"I'm glad I watched it. Would I watch it again? Yes, but mainly to see Lee Jae-eun."

- Mighty Peking Man

Jakarta (2001)

Director: Jeong Cho-Shin

Cast: Kim Sang-joong, Lim Chang-jung, Yoon Da-hoon, Jin Hee-kyung, Lee Jae-eun

Running Time: 96 mins.

Plot: Three groups of people rob the same bank at the same exact time.

Availability: This title is available at HKflix.com


MIGHTY PEKING MAN'S REVIEW: Thanks to that goofy guy who fucked Mira Sorvino, film directors and writers are emulating his style of 'out-of-sequence' plot lines and 'multiple perspectives'. Although he's not the first to construct stories in this fashion, Quentin Tarantino was definitely the first to make it popular in 1994's "Pulp Fiction" nearly a decade ago. As any film buff can see, these kinds of films are still going strong (most recently taken to another level in Christopher Nolan 's "Memento"). It's amazing how much impact one film can have on the movie industry - not just in Hollywood, but all around the world.

This brings us to Jeong Cho-Shin's fun-filled heist film "Jakarta", a total mind-tease of a movie due to it's constant circus act of twists and turns. The plot centers around three groups of people who are about to rob the same bank at the same exact time. Sound realistic? Of course not.

Beware of some spoilers in the next paragraph only:

As the plot thickens you realize what appears to be "too much coincidence" is not exactly so. The three groups, at first, appear to have separate plans, not knowing the other groups' purposes. As it turns out, portions of the three groups are secretly working together - hence, serious acts of betrayal, backstabbing and deceit take place - not to mention a little heartbreak as well. As messy as it sounds, it really isn't. The writers make the plot structure pretty straight forward and all the pieces come together as long as the viewer sticks with it. Even some neat comic-book scenes were used as effective plot devices to tell the tale.

"Jakarta", a fun film indeed, but for some reason I can't define, I feel forced to be over-critical about it. Maybe it's the fact that it's the first Korean film that I thought was on the "so-so" side. Whatever it may be, here I go:

One of the first things I noticed about the film was it's "wannabe" stylish cinematography. As interesting and hip as the plot was, I was expecting the same visually. Instead, the visuals I got were even lacking the scope that most low-low budget films seemed to have no problem accessing. It's almost as if the makers spent most of their experience producing cheap Korean TV sitcoms or After School Special-type projects before making their break into real movie-making. And when they finally did, they probably were thinking "let's make this stylish. I want quick cuts and zooms on that gun...I want to make this movie-making to it's finest-artistic potential...". The outcome: a high-budget, well-written, High School play that was shot, edited and made into a film. I realize how stupid that sounds, but that's what I see.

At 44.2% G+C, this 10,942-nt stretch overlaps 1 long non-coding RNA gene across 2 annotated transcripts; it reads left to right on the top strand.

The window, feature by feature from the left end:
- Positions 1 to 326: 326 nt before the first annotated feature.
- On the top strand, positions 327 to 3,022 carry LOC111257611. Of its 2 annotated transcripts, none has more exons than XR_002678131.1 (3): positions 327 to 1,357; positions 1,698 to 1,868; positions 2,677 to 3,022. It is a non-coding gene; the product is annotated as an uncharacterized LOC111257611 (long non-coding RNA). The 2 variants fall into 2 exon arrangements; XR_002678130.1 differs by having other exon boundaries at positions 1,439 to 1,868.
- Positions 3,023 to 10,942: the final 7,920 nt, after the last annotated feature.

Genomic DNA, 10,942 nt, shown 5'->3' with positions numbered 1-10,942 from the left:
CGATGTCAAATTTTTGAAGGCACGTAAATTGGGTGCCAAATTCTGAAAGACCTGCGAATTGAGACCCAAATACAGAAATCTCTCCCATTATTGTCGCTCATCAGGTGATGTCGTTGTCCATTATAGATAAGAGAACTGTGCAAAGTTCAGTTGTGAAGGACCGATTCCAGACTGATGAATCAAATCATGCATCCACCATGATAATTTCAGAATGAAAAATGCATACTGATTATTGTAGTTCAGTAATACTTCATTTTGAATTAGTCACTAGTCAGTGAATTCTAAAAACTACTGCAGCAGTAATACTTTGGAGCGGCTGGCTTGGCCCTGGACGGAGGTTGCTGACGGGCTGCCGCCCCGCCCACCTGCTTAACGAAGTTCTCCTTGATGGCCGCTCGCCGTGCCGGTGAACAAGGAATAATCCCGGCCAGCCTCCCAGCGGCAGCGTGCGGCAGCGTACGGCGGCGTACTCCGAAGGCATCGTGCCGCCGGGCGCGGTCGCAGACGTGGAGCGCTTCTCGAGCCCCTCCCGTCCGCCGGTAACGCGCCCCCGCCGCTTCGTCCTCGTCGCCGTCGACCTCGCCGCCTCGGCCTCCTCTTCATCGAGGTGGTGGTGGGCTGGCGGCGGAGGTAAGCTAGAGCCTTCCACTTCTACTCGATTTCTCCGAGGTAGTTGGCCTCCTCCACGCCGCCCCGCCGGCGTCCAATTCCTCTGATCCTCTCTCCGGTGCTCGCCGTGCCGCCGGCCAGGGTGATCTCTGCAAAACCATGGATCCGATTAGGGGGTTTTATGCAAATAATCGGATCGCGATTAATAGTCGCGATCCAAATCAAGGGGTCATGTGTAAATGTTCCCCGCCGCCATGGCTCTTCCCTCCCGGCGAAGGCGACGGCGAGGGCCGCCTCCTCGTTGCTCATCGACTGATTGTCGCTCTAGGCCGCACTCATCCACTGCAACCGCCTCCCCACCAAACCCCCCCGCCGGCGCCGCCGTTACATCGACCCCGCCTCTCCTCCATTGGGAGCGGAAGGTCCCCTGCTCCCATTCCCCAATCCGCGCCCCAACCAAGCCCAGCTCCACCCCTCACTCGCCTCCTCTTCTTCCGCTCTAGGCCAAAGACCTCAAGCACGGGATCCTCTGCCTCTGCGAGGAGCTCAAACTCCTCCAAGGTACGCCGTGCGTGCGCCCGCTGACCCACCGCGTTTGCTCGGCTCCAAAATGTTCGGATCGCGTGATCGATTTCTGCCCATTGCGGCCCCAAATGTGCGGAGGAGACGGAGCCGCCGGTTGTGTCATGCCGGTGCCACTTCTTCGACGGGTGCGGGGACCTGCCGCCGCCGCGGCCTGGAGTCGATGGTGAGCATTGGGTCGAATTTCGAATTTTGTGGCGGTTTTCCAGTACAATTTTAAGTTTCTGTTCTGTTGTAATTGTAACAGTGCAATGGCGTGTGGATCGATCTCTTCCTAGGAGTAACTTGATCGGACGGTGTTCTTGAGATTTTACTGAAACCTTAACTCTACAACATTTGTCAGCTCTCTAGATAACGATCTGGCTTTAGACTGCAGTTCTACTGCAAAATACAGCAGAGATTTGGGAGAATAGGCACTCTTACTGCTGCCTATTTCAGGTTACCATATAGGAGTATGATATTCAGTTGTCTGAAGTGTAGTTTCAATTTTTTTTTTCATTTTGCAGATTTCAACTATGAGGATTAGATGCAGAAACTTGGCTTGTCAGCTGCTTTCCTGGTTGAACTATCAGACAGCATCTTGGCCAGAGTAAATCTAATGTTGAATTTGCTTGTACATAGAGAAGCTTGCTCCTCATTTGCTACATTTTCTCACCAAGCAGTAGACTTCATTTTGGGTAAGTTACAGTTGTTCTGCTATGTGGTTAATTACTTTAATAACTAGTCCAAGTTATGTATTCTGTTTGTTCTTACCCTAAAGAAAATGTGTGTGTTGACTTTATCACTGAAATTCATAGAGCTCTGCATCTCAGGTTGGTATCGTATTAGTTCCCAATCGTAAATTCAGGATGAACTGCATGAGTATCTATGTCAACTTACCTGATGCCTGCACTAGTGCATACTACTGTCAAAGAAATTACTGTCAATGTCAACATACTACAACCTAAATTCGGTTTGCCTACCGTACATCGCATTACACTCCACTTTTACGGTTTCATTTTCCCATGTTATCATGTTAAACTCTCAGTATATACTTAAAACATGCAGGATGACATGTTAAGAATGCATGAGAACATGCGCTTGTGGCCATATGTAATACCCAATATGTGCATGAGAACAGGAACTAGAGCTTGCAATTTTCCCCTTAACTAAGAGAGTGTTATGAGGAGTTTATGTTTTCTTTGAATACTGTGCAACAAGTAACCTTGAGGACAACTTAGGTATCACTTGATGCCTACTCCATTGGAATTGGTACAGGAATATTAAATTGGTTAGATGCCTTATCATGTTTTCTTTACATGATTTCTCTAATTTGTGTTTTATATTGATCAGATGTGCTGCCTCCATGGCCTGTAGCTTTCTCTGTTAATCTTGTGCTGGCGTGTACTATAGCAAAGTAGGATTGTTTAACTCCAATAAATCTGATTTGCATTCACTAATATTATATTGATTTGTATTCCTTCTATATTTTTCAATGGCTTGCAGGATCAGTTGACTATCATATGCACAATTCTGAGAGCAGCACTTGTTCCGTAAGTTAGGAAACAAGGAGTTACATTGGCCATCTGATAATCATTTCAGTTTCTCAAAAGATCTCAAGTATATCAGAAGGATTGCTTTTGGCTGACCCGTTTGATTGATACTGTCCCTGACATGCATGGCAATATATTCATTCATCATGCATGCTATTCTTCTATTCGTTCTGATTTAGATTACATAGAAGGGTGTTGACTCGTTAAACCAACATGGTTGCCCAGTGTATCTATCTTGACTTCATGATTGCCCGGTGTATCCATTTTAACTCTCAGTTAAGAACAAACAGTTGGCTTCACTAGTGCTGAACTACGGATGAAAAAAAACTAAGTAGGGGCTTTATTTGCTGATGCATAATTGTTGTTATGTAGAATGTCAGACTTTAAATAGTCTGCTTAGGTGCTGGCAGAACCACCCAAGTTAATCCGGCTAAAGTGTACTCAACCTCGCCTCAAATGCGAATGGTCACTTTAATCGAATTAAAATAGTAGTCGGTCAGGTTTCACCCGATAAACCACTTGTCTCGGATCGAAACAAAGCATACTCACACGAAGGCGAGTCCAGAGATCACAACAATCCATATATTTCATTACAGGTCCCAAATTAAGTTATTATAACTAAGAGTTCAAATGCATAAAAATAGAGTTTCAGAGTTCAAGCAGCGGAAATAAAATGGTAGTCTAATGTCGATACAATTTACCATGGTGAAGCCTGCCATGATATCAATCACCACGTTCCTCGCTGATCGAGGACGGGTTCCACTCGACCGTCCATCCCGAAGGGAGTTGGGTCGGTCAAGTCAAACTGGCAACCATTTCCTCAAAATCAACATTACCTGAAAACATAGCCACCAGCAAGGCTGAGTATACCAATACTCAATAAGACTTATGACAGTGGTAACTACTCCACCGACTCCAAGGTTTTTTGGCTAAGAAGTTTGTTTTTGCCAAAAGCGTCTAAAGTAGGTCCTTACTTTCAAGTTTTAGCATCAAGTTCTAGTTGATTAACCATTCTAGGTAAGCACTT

And the characters. Aw God. All but ONE of the characters in this film are uninteresting, unlikeable and played awfully - not acted awfully, played awfully. It might of been one of those cases where they picked all the right talent for roles they weren't suitable for. The humorous were not so funny. The dramatic were not so serious. The intense were not so fierce. Call them sucky actors, call it bad casting, whatever it is, I just don't care for them. Take a look at some of the facial expressions made by the guy who plays the Bank's Vice President. Also, check out how extremely annoying the presence of the "hair" guy (this fool has his hair held up by a piece of plastic or whatever the hell that is!). I also can't say much about the other guys and that middle-aged looking babe either. They just didn't have any appeal.

That ONE character that does have appeal is Lee Jae-eun, she plays the bank employee/girlfriend of the Vice President. Not only does she sizzle in the looks department, but the performance she puts into her character is natural, sexy and very believable - especially compared to the rest of the dull cast. Hell, I'm not even afraid to say that she's the best thing about this movie. Check this out: I hear she's in a movie called "Yellow Hair", a very controversial Korean film where she supposedly "shows all". Asia, Kobe...eat your heart out ladies.

With all the bitching I've made about "Jakarta", I still have to say that it did it's job. It entertained me, it was unpredictable as intended, and I had more than a few chuckles. I'm glad I watched it. Would I watch it again? Yes, but mainly to see Lee Jae-eun. But once I get my copy of "Yellow Hair", I'm placing "Jakarta" next to that old copy of "Rumble in the Bronx".